PUBLIC FORUMS ARE THE PLACES IN REAL SPACE—SUCH AS THE National Mall or Lafayette Square—where you are guaranteed the right under the First Amendment to express yourself and speak your mind. The Supreme Court adopted and strengthened the public forum doctrine in the mid-twentieth century, but has substantially weakened it in recent years. And this (now anemic) doctrine applies only within public places. So what happens to this guaranteed right to express yourself when virtually no places are publicly owned? Practically all forums and conduits for speech on the Internet are in private hands, and all speech occurring within those places is subject to private regulation, unchecked by the First Amendment and the public forum doctrine. Virtually no places exist on the Internet to serve as “public forums.” As a result, the free speech values historically embodied within the public forum doctrine, and the state's affirmative role of providing speakers with meaningful forums from which to express themselves, have been essentially nonexistent on the Internet.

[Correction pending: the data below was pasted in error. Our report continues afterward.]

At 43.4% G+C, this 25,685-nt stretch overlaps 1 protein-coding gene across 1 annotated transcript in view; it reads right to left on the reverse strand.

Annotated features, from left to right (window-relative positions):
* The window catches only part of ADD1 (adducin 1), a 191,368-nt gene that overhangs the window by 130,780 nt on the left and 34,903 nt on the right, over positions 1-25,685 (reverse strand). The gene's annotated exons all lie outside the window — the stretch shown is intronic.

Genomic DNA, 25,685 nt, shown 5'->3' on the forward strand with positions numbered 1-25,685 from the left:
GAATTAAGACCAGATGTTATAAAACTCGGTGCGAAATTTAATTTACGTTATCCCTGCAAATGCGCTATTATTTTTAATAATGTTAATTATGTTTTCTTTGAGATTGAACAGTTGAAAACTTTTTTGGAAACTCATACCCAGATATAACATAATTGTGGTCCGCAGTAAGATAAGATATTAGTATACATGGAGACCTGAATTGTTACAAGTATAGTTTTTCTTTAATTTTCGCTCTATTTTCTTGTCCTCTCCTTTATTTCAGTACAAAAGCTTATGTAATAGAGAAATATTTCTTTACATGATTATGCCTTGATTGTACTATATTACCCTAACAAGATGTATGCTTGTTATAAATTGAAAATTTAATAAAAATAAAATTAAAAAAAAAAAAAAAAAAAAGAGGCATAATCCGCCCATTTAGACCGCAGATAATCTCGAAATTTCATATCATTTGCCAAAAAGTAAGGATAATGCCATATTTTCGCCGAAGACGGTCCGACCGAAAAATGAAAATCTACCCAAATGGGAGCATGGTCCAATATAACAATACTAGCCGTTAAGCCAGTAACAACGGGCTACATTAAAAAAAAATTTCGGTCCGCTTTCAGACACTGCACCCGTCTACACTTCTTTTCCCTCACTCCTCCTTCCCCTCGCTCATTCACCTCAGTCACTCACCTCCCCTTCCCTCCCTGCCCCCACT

Along with the loss of public forums in cyberspace comes the loss of meaningful protection for free speech under the First Amendment. In particular, the government's abdication of control over Internet speech regulation results in the loss of protection for speech that is insufficiently protected within an unregulated market for speech—that is, unpopular and poorly subsidized speech. In real space, such speech is protected by the existence of public forums, access to which is open to all and within which restrictions on speech are subject to exacting scrutiny. The existence of government-owned property as a forum for speech available to all comers provides an important